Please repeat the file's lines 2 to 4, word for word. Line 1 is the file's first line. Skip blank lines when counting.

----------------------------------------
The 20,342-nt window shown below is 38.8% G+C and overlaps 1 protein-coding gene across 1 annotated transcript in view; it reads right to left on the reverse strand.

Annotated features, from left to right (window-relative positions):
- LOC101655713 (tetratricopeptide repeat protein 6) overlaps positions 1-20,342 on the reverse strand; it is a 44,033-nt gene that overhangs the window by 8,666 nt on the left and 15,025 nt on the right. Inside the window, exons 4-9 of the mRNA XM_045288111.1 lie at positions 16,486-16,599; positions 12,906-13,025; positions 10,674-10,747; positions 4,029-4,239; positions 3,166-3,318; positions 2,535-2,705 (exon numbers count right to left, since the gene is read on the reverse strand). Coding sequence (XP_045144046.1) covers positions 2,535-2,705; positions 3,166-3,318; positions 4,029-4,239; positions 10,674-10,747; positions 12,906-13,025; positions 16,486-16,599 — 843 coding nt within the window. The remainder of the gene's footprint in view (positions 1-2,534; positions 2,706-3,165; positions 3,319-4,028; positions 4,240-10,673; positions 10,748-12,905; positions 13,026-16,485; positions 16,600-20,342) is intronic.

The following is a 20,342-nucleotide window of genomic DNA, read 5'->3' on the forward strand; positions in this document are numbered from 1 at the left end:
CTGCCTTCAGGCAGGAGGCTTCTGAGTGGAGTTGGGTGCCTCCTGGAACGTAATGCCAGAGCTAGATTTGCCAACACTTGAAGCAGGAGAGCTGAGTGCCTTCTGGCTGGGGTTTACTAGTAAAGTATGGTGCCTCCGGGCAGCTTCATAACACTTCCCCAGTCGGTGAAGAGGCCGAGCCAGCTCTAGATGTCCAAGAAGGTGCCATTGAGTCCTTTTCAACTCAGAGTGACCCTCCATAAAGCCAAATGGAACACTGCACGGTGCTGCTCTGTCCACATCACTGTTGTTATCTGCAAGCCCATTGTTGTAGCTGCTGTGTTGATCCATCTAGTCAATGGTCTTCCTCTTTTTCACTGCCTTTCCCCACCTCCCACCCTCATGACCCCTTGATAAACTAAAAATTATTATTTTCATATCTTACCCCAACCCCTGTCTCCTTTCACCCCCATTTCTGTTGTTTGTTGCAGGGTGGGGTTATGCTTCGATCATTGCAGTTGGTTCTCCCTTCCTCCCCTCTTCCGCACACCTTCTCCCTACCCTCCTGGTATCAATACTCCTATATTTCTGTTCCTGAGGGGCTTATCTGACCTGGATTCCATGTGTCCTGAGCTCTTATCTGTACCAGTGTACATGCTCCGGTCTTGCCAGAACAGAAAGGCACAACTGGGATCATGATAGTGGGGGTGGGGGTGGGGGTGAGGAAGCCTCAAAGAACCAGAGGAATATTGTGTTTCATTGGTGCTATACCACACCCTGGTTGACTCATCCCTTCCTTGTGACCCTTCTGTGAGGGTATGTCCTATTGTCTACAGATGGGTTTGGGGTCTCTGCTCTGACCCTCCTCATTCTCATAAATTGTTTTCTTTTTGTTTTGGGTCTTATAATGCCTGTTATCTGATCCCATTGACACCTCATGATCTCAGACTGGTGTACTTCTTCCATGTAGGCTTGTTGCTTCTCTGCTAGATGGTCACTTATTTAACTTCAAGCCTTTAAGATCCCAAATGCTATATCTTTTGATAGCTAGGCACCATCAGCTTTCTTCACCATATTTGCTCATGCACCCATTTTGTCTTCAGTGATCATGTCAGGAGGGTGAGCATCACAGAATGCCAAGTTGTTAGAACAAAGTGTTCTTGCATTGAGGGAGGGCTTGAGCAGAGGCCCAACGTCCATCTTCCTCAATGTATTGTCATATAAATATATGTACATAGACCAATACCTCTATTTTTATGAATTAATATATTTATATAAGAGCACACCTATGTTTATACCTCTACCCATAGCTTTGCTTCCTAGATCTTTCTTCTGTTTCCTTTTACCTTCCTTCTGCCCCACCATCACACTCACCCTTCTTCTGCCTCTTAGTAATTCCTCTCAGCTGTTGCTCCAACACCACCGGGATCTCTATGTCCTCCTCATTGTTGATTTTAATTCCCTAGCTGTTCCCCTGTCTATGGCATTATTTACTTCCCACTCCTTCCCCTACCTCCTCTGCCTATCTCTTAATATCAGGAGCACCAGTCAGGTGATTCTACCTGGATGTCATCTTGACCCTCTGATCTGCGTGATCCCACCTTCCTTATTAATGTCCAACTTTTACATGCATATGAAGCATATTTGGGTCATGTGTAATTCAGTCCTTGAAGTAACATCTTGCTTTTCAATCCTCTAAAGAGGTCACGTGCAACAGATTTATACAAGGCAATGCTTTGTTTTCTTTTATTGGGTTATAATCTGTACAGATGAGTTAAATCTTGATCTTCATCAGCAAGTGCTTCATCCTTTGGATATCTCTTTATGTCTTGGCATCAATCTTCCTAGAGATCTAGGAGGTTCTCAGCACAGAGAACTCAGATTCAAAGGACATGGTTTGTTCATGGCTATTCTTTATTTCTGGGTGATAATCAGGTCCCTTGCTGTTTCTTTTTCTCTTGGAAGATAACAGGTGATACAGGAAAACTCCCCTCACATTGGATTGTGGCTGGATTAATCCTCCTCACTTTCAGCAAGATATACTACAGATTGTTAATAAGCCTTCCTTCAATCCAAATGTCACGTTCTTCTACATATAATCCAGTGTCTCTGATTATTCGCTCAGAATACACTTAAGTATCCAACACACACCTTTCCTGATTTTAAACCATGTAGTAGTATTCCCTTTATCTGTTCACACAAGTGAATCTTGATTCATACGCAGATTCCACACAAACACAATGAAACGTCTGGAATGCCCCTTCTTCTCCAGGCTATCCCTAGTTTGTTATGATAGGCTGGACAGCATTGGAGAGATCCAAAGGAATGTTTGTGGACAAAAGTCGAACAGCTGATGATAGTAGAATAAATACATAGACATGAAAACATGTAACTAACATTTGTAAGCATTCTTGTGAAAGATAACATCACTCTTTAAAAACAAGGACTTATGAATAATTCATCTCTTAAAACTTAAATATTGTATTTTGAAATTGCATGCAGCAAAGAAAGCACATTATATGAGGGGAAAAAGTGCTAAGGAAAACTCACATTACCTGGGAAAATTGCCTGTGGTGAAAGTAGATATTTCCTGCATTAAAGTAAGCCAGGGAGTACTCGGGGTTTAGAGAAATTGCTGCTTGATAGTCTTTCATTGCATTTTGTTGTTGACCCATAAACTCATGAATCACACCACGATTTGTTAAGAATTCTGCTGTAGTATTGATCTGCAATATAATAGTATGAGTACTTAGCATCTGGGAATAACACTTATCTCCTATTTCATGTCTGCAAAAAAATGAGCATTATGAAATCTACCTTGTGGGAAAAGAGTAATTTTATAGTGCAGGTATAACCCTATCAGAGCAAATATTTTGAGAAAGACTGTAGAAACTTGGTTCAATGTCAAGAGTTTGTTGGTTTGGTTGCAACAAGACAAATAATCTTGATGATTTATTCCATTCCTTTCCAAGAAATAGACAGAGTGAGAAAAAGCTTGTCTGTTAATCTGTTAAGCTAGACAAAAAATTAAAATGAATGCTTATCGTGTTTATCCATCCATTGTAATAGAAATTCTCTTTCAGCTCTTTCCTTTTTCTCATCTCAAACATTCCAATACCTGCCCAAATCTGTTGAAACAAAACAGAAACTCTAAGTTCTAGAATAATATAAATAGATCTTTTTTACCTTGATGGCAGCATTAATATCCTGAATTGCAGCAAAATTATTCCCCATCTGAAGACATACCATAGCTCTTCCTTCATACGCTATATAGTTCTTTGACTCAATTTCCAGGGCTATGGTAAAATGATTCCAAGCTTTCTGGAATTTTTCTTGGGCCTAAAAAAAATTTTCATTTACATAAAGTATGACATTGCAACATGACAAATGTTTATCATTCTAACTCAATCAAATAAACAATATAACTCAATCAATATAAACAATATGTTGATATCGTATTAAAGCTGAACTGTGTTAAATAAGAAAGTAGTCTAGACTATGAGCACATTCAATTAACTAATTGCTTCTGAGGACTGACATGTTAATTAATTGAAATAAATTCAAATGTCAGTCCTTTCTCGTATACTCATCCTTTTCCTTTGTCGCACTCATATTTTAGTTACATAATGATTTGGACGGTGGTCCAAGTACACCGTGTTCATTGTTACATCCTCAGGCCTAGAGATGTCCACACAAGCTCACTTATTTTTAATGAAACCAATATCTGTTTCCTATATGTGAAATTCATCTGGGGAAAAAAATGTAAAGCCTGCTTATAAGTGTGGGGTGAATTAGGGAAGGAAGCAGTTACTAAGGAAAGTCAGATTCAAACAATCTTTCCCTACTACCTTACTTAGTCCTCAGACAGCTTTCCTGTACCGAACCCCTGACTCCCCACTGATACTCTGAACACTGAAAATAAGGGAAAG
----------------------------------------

Annotated features, from left to right (window-relative positions):
- LOC101655713 (tetratricopeptide repeat protein 6) overlaps positions 1-20,342 on the reverse strand; it is a 44,033-nt gene that overhangs the window by 8,666 nt on the left and 15,025 nt on the right. Inside the window, exons 4-9 of the mRNA XM_045288111.1 lie at positions 16,486-16,599; positions 12,906-13,025; positions 10,674-10,747; positions 4,029-4,239; positions 3,166-3,318; positions 2,535-2,705 (exon numbers count right to left, since the gene is read on the reverse strand). Coding sequence (XP_045144046.1) covers positions 2,535-2,705; positions 3,166-3,318; positions 4,029-4,239; positions 10,674-10,747; positions 12,906-13,025; positions 16,486-16,599 — 843 coding nt within the window. The remainder of the gene's footprint in view (positions 1-2,534; positions 2,706-3,165; positions 3,319-4,028; positions 4,240-10,673; positions 10,748-12,905; positions 13,026-16,485; positions 16,600-20,342) is intronic.

The following is a 20,342-nucleotide window of genomic DNA, read 5'->3' on the forward strand; positions in this document are numbered from 1 at the left end: